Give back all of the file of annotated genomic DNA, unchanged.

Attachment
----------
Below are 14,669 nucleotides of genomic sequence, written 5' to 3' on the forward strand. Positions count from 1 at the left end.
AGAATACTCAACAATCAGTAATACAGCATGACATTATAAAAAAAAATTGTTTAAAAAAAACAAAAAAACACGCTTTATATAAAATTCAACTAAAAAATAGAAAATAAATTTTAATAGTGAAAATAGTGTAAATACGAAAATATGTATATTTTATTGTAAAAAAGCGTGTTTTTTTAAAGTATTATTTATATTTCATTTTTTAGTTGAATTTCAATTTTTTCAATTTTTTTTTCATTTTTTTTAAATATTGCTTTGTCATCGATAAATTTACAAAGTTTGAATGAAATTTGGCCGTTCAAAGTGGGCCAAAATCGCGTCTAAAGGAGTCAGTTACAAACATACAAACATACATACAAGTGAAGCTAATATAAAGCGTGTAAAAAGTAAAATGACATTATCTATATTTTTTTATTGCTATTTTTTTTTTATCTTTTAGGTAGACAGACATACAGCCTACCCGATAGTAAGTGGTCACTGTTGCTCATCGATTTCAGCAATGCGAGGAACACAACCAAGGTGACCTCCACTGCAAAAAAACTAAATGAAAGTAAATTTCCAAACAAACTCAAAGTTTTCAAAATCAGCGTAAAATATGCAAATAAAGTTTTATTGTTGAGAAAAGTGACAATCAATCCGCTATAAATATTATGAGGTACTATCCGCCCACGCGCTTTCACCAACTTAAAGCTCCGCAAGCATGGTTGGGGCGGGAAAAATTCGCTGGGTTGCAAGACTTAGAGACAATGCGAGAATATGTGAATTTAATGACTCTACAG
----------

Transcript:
Below are 14,669 nucleotides of genomic sequence, written 5' to 3' on the forward strand. Positions count from 1 at the left end.
AGAATACTCAACAATCAGTAATACAGCATGACATTATAAAAAAAAATTGTTTAAAAAAAACAAAAAAACACGCTTTATATAAAATTCAACTAAAAAATAGAAAATAAATTTTAATAGTGAAAATAGTGTAAATACGAAAATATGTATATTTTATTGTAAAAAAGCGTGTTTTTTTAAAGTATTATTTATATTTCATTTTTTAGTTGAATTTCAATTTTTTCAATTTTTTTTTCATTTTTTTTAAATATTGCTTTGTCATCGATAAATTTACAAAGTTTGAATGAAATTTGGCCGTTCAAAGTGGGCCAAAATCGCGTCTAAAGGAGTCAGTTACAAACATACAAACATACATACAAGTGAAGCTAATATAAAGCGTGTAAAAAGTAAAATGACATTATCTATATTTTTTTATTGCTATTTTTTTTTTATCTTTTAGGTAGACAGACATACAGCCTACCCGATAGTAAGTGGTCACTGTTGCTCATCGATTTCAGCAATGCGAGGAACACAACCAAGGTGACCTCCACTGCAAAAAAACTAAATGAAAGTAAATTTCCAAACAAACTCAAAGTTTTCAAAATCAGCGTAAAATATGCAAATAAAGTTTTATTGTTGAGAAAAGTGACAATCAATCCGCTATAAATATTATGAGGTACTATCCGCCCACGCGCTTTCACCAACTTAAAGCTCCGCAAGCATGGTTGGGGCGGGAAAAATTCGCTGGGTTGCAAGACTTAGAGACAATGCGAGAATATGTGAATTTAATGACTCTACAG